Low-security detainees from the Alexander Maconochie Centre are helping elderly Canberrans clean up their gardens and dispose of their green waste under a program aimed at reducing recidivism and assisting the community.
The ACT Government is ramping up initiatives to help detainees with their rehabilitation by enabling them to provide gardening assistance and also to undertake work in a range of community projects such as repairing local mountain bike tracks, growing native seedlings and getting involved in rabbit-mapping.
ACT Corrections Minister Shane Rattenbury said the programs aim to build up work skills, help overcome offending behaviour and ultimately reduce recidivism, with more initiatives likely to be rolled out in the future.
“Under the green waste program, offenders working in partnership with Life Without Barriers have been collecting kerbside waste from clients each week and dropping it off at the Mugga Lane green waste facility,” Mr Rattenbury said.
“By assisting with these types of community projects, detainees can gain new skills to help them secure employment, while simultaneously making a positive contribution to the community.
“Having a project-based routine gives a sense of accomplishment and can be used as a motivational tool for their lives in the long-term.
“The program aims to help appropriately-supervised low security incarcerated offenders and those serving a community sentence develop effective time management skills and resilience, aimed to overcome offending behaviour and ultimately reduce recidivism.”
ACT Operations Manager at Life Without Barriers, Richard Cabrita, said the program helps older Australians to stay at home longer.
“It ticks all the boxes. We’re able to help the detainees but also a lot of older Australians,” Mr Cabrita said.
“They’re in receipt of a number of funding packages from government. This is a free service which means they can use those funds to actually have vital services such as personal care or transport to medical appointments without having to use their funding to be able to clean up their gardens.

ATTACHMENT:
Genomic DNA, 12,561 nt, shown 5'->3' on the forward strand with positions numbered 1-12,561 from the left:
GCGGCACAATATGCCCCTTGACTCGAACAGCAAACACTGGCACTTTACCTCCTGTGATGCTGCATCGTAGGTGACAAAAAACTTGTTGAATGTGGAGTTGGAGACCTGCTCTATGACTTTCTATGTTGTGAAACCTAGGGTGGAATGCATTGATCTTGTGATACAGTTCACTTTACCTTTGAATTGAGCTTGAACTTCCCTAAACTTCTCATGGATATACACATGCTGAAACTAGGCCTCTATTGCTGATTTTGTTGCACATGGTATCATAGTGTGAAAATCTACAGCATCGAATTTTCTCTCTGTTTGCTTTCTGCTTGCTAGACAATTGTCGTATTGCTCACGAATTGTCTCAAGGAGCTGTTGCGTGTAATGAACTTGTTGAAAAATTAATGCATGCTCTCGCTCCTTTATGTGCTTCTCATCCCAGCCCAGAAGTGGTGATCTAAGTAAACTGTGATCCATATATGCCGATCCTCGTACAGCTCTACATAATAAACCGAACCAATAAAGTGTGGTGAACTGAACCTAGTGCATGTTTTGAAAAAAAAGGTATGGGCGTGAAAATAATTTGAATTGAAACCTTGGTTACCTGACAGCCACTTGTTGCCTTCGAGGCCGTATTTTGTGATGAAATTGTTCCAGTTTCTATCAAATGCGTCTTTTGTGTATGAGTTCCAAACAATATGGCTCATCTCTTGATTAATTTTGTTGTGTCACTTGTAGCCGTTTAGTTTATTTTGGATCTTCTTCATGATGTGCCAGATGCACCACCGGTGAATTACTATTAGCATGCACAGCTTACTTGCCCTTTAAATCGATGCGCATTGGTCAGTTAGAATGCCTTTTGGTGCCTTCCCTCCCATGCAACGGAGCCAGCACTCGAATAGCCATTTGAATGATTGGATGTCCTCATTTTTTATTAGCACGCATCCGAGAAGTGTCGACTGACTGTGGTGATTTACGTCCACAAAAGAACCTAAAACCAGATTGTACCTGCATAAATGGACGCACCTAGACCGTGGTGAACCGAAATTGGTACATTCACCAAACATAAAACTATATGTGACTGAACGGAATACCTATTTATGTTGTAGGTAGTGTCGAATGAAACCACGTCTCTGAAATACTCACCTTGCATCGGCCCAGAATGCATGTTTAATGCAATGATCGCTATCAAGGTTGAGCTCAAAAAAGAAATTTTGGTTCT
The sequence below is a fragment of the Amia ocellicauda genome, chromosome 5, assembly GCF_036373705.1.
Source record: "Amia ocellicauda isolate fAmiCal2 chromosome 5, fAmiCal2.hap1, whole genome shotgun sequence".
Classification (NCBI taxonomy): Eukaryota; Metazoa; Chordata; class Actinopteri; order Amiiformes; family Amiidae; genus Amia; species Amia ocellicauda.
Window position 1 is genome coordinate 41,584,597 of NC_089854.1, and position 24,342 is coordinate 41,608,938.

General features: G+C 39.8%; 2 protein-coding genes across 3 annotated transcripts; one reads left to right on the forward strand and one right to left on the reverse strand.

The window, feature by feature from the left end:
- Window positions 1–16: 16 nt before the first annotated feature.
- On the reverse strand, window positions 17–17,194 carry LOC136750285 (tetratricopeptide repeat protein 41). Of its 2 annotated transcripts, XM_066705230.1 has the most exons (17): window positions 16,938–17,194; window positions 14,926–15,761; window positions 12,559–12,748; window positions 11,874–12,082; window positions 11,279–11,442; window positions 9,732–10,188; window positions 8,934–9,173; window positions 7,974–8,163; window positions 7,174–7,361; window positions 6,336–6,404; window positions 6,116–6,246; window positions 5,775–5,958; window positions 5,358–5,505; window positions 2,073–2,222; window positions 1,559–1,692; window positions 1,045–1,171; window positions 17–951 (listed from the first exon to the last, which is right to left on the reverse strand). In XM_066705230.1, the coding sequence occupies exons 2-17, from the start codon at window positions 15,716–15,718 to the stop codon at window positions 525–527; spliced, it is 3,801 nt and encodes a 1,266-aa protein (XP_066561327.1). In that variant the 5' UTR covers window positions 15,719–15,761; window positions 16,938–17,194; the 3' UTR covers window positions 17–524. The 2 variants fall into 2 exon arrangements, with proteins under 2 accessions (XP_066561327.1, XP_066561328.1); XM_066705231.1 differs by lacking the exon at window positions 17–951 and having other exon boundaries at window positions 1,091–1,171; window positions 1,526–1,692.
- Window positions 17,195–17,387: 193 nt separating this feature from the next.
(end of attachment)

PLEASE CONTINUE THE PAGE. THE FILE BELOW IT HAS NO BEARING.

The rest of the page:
“Across the ACT we have about 4,000 people that we support – vulnerable people, older Australians but also people with disabilities. It would be great to see it [the program] expanded.”
Mr Rattenbury said that detainees are assessed to meet relevant security requirements before taking part in the program, and remain under supervision throughout the course of their duties to protect community safety.
He said that eligible detainees also take part in a range of related community programs, including:
- repairing local mountain bike tracks
- conservation work at Tidbinbilla and supporting rabbit-mapping projects
- growing native and exotic plant seedlings (Aboriginal and Torres Strait Islander detainees). The seedlings are then donated to the Canberra City Farm and planted in the community
- supporting the Lifeline Book Fair by stacking bookshelves ahead of the event.
“Some of the work within Canberra Nature Park and the like is really making a difference to some of Canberra’s most precious places where our detainees are assisting the rangers with conservation,” Mr Rattenbury said.
“With our intent to build a new 80-bed low-security centre outside of the wire at the AMC, I would expect to see more of these kinds of programs.”
Mr Rattenbury said that new partnerships are currently under development with DUO, which is a leading provider of personal, home and community support services in and around Canberra.
He said that the work programs contribute to the ACT Government’s Justice Reinvestment Strategy, which aims to reduce recidivism by 25 per cent by 2025.